- The Alaska Centennial Nugget was discovered by a gold miner named Barry Clay in 1998 while using his bulldozer.
- Clay was operating a placer mine (surface mining using water to separate the gold from the heavier materials) when he found the giant, watermelon-sized nugget.
- The nugget Clay found turned out to be the biggest ever found in Alaska – weighing 20.16 pounds. Clay sold the nugget for an undisclosed price. The nugget was later sold for $750,000 to an unknown buyer.
Alaska is easily the largest state in the country. Known as The Last Frontier, this state is famous for both its savage winters and many claims to fame. Among these claims to fame are the veins of gold that run through certain regions and watersheds. But, Alaska’s known for more than its gold, it’s also known for its incredible fishing, and plentiful natural gas and oil. Over half of this northern state’s lands are protected as either wildlife refuges, national parks, or national forests. But, just how big is the largest gold nugget ever found in Alaska?
Read on to learn more about the largest chunk of gold to ever come out of Alaska. We’ll also learn a little about the history of gold mining there. Finally, we’ll find out the size of the largest gold nugget ever found anywhere.
What is the Biggest Gold Nugget Ever Found in Alaska?
The largest gold nugget ever found in Alaska weighs 294.10 troy ounces. That’s a whopping 20.16 pounds! This monstrous chunk of gold, known as the Alaska Centennial Nugget, was discovered by a gold miner named Barry Clay in 1998. Clay was operating a placer mine (surface mining using water to separate the gold from the heavier materials) when he found the giant nugget. In fact, Clay reportedly didn’t even have to dig for the piece—he found it with his bulldozer! Clay’s placer mine was located on Swift Creek, close to the town of Ruby—an area known for producing hefty gold nuggets.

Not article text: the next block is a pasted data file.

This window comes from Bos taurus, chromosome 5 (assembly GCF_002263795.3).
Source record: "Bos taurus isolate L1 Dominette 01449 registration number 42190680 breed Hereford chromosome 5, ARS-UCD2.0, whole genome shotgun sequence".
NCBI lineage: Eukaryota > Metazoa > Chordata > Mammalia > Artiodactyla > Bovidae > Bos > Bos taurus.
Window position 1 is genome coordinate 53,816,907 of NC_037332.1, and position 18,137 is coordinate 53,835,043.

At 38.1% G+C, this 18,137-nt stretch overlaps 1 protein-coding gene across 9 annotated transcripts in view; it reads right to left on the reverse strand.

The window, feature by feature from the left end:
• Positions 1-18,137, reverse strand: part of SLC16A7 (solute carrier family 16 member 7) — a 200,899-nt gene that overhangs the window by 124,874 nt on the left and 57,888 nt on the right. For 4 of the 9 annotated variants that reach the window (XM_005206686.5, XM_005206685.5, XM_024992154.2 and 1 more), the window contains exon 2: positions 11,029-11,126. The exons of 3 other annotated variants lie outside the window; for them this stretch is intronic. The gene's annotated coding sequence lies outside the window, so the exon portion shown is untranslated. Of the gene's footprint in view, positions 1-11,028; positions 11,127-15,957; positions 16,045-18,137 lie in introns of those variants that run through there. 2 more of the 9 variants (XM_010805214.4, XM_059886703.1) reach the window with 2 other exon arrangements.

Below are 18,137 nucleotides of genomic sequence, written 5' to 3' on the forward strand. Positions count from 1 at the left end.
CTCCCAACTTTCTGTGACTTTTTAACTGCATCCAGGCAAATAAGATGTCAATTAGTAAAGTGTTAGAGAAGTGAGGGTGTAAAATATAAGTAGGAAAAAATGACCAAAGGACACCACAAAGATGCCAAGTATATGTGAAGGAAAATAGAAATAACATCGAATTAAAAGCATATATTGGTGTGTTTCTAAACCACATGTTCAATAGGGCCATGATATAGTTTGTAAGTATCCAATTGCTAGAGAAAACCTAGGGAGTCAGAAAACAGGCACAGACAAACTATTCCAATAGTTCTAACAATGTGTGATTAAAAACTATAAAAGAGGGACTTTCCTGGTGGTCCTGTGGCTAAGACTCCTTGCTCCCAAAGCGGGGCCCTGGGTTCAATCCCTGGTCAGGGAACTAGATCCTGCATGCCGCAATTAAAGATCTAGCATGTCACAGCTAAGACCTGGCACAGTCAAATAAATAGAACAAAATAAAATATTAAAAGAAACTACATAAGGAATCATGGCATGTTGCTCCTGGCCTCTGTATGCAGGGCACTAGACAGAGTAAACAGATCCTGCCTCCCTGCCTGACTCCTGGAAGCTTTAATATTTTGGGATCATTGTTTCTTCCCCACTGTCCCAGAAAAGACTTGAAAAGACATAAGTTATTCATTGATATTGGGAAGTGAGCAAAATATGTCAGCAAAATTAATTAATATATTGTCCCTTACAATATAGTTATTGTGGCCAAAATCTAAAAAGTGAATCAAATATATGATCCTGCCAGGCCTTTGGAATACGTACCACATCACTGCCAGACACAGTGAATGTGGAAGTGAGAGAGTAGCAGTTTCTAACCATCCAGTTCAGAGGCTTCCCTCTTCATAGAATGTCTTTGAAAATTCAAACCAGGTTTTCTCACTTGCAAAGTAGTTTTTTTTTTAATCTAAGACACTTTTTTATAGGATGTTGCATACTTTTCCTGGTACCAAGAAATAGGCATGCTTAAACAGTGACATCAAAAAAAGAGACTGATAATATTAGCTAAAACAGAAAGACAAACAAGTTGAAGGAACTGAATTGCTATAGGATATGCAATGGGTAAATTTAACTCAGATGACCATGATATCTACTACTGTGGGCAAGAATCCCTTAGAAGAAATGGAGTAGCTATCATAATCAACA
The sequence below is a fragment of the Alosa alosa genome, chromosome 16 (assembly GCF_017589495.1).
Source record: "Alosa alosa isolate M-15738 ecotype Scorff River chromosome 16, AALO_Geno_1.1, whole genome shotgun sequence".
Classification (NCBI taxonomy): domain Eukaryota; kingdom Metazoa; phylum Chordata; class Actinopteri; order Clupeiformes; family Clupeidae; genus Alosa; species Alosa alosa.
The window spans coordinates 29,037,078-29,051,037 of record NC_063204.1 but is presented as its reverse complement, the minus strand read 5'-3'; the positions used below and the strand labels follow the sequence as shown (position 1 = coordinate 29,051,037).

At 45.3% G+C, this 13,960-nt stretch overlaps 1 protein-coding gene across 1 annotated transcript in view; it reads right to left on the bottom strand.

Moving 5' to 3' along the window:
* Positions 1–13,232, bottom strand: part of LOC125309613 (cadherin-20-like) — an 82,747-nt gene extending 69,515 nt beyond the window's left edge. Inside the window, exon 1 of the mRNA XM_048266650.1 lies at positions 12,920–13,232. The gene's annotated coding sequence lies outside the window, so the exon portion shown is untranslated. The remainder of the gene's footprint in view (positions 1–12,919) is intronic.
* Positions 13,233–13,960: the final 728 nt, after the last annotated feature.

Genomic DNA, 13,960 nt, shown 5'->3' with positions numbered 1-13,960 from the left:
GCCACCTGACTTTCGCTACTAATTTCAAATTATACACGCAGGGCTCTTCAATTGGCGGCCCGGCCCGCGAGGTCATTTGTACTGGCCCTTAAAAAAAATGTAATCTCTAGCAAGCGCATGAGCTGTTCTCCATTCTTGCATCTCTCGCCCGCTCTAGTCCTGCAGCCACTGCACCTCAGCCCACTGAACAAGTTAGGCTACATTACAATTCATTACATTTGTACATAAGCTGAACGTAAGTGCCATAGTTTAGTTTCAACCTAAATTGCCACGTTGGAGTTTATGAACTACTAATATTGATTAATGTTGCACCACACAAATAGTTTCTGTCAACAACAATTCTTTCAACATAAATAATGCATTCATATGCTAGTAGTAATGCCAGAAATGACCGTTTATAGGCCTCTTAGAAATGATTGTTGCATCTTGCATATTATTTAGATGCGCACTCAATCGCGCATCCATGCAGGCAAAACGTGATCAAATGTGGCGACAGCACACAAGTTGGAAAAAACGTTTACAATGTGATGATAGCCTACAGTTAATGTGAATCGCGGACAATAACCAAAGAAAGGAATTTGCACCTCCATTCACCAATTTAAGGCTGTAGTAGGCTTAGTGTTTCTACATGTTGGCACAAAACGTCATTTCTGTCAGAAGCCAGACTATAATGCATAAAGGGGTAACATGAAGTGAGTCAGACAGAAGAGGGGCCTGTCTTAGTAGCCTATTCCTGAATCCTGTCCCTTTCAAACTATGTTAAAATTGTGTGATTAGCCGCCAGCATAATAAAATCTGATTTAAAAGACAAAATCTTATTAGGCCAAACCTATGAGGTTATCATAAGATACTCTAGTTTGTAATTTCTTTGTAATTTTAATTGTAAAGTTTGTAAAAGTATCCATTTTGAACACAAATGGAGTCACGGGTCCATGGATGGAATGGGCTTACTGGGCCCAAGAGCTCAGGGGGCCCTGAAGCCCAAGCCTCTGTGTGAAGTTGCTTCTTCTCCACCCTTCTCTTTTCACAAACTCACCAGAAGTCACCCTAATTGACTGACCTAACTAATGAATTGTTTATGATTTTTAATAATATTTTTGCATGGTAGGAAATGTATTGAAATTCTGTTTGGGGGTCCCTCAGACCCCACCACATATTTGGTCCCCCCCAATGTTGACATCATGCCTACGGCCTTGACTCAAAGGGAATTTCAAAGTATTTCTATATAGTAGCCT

According to Clay, upon his discovery of the watermelon-sized gold nugget, he immediately buried the piece nearby to keep it safe. Then, when he was ready, he transported it for assessment. It was at that time that Clay discovered that his nugget was the largest gold nugget ever found in Alaska. Further, the Alaska Centennial Nugget (as it is now known) is the second-largest gold nugget ever recovered in the Western Hemisphere. The title of largest gold nugget ever found in the Western Hemisphere goes to the Cortez Boot, found in Mexico, which weighs approximately 24 pounds.
How Much is the Alaska Centennial Nugget Worth?
You might be wondering, why is it called the Alaska Centennial Nugget. Well, fortuitously, the largest gold nugget ever found in Alaska was found in 1998—exactly 100 years after the famous Klondike gold rush.
But, just how much is a 20-pound chunk of gold really worth? Well, Clay initially sold the Alaska Centennial Nugget for an unknown price to a private buyer. That buyer held onto the gold for over 20 years, until 2021, when the giant chunk of gold once again went up for sale. In December 2021, the Alaska Centennial Nugget sold for 750,000 dollars to an unknown buyer. Of course, the value of precious metals is entirely dependent on the worth assigned by culture and society. Still, the Alaska Centennial Nugget is an incredibly rare, and beautiful, find.